My cousin introduced me to the Texas two-step a couple years ago. I enjoyed swing dancing in college but had never tried two-step before. My first few attempts were quite abysmal. Fortunately, I was with friends and we could laugh about it. After several more tries, I was able to get the hang of it.

It can also be a little daunting to learn a new converter topology.** **You might be familiar with the conventional buck converter. The simplicity and beauty of this converter has made it popular for decades. TI recently introduced the TPS54A20 based on the series capacitor buck converter. It is a new topology that enables efficient, high-frequency operation of small point-of-load voltage regulators.

**Figure 1: The** **two-phase series capacitor buck converter**

Today we are going to learn the “steps” of the series capacitor buck converter shown in Figure 1. Like any new dance, it may be challenging at first. After walking through the steps of steady-state operation a few times, I think you will find that it is not that difficult. You might even like it! This will be a brief beginner’s class; if you want more details, check out this application note. So let’s begin by considering a converter with a 12V input switching at 5MHz per phase.

The first step, or time interval, occurs when the high side switch of phase A (Q_{1a}) is on as shown in Fig. 2. The series capacitor (C_{t}) connects to the input by switch Q_{1a}. Because the nominal voltage across the series capacitor is half the input voltage (approximately 6V in this case), the phase A switch-node voltage (V_{SWa}) is roughly half the input voltage, shown in blue in Figure 2. The phase A inductor current (I_{La}) rises in a triangular fashion just like a normal buck converter (no resonant behavior) and simultaneously charges C_{t}. In fact, the series capacitor current (I_{Ct}) is equal to I_{La} during this step. The differential series capacitor voltage (V_{Ct}) increases by a few hundred millivolts due to the added charge. During this step, the phase B low-side switch (Q_{2b}) is on, connecting the phase B switch node (V_{SWb}) to ground. The phase B inductor current (I_{Lb}) decreases linearly as a result.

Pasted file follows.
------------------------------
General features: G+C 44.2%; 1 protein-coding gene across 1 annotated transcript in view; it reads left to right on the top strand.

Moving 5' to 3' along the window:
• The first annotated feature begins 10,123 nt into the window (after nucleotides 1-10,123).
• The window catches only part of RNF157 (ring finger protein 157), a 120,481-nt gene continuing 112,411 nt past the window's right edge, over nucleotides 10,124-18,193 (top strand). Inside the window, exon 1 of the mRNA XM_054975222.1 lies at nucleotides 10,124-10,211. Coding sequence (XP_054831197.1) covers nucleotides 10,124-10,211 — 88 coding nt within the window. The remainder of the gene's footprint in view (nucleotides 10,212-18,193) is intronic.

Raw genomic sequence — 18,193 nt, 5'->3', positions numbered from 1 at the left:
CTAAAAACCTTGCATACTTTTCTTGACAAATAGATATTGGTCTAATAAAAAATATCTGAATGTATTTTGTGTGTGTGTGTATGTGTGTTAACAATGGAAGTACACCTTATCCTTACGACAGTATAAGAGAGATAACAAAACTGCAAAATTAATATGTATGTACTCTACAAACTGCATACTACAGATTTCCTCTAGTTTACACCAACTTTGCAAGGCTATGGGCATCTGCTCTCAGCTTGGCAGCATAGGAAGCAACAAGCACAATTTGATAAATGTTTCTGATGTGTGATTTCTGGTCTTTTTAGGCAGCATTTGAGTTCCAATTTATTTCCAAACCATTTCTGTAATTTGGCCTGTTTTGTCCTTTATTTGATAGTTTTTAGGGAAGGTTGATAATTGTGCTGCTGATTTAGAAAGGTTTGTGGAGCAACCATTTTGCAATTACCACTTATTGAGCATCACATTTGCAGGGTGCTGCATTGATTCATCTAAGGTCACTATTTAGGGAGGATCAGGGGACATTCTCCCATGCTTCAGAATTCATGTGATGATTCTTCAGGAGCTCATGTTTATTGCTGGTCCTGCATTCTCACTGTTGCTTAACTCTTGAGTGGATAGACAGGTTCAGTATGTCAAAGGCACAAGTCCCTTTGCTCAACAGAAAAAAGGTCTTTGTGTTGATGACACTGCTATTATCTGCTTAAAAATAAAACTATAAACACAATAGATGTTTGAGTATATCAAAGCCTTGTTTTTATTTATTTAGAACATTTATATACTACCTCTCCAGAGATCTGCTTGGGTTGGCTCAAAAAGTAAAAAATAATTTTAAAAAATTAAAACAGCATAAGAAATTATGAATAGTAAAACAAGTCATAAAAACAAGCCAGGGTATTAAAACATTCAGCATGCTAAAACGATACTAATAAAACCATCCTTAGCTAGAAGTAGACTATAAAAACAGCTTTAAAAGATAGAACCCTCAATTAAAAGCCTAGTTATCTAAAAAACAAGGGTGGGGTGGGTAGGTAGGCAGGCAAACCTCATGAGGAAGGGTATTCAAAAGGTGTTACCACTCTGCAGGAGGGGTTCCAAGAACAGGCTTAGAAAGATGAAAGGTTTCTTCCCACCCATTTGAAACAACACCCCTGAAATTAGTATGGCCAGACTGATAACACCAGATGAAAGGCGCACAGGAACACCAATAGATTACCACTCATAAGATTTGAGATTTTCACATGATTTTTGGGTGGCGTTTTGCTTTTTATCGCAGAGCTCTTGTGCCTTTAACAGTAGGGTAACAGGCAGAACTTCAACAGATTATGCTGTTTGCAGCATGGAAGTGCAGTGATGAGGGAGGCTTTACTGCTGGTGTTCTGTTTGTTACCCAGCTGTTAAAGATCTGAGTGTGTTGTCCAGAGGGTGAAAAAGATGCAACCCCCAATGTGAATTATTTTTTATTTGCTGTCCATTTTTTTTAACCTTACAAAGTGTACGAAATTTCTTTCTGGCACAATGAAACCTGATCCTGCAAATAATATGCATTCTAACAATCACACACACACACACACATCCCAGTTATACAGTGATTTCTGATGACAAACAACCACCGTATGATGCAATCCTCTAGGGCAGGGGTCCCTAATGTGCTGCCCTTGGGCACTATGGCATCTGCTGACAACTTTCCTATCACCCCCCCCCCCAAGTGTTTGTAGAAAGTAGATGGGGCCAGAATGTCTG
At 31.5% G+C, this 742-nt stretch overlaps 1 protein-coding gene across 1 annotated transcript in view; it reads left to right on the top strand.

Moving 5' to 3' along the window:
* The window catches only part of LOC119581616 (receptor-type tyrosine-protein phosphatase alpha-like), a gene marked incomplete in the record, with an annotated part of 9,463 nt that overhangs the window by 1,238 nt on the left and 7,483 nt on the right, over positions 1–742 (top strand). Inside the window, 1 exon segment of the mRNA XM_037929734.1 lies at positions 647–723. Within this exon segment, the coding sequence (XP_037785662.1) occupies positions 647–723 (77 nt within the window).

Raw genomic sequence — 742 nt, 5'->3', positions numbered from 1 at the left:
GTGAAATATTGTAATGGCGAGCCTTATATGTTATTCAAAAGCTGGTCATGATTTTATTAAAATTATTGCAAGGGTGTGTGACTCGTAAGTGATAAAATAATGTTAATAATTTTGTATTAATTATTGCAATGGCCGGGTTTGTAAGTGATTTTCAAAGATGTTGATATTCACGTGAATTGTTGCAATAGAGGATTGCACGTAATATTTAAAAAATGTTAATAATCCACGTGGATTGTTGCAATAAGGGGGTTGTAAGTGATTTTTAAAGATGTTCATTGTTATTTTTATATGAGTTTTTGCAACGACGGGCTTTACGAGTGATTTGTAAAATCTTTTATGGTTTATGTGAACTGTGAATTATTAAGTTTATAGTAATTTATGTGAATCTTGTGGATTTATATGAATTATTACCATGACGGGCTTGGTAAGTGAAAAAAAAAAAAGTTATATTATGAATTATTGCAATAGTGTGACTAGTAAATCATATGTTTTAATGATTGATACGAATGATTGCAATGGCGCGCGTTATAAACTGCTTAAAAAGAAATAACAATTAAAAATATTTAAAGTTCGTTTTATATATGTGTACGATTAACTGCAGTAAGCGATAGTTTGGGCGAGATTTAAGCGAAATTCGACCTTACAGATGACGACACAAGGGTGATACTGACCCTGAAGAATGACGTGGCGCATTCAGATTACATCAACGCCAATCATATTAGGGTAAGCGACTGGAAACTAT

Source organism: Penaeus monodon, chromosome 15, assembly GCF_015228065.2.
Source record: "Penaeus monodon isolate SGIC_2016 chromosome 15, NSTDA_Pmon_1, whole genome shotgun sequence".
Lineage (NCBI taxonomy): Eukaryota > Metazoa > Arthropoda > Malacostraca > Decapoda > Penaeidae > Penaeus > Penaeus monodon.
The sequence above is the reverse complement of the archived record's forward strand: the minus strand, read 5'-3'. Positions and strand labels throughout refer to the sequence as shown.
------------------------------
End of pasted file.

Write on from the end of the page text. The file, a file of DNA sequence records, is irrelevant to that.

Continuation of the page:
**Figure 2: High side switch of phase A (Q _{1a}) on (step 1) **

Both low-side switches (Q_{2a} and Q_{2b}) are on during step two, as shown in Fig 3. This connects both V_{SWa} and V_{SWb} to ground just like a conventional two-phase buck converter. Both I_{La} and I_{Lb} have negative slopes. Because the series capacitor has no current flowing through it (because I_{Ct} is zero), V_{Ct} remains constant.** **

**Figure 3: Both low side switch on (step 2)**

Step three is where things get interesting, so pay attention to Fig. 4. Switch Q_{2a} is still on, connecting V_{SWa} to ground. Switch Q_{2a} is also connecting the negative side of C_{t} to ground. When the phase B high-side switch (Q_{1b}) turns on, the positive side of the series capacitor connects to V_{SWb}. Now the series capacitor is acting like an input capacitor for phase B! I_{Lb} ramps up and simultaneously discharges the series capacitor. This is evident from the negative I_{Ct} and the small decrease in V_{Ct}. I_{La} continues to ramp down.

**Figure 4: High side switch of phase B (step 3)**

Step four is identical to step two as shown in Fig. 5. Q_{2a} and Q_{2b} are on and V_{SWa} and V_{SWb} are grounded. Both I_{La} and I_{Lb} ramp down. V_{Ct} remains fixed because I_{Ct} is zero. After step four, the whole cycle repeats.

**Figure 5: Both low side switches on (step 4) **

How was that? Not too hard, right? Check out the additional resources to learn more about this exciting new topology. Now it’s time to hit the design floor and take the series capacitor buck converter for a spin.

**Additional resources**

- Explore the “Tiny, Low Profile 10 A Point-of-load Voltage Regulator Reference Design.”
- Read the white paper “Breakthrough power delivery for space constrained applications.”
- Start a design now with WEBENCH® power designer.
- Order the TPS54A20 evaluation module.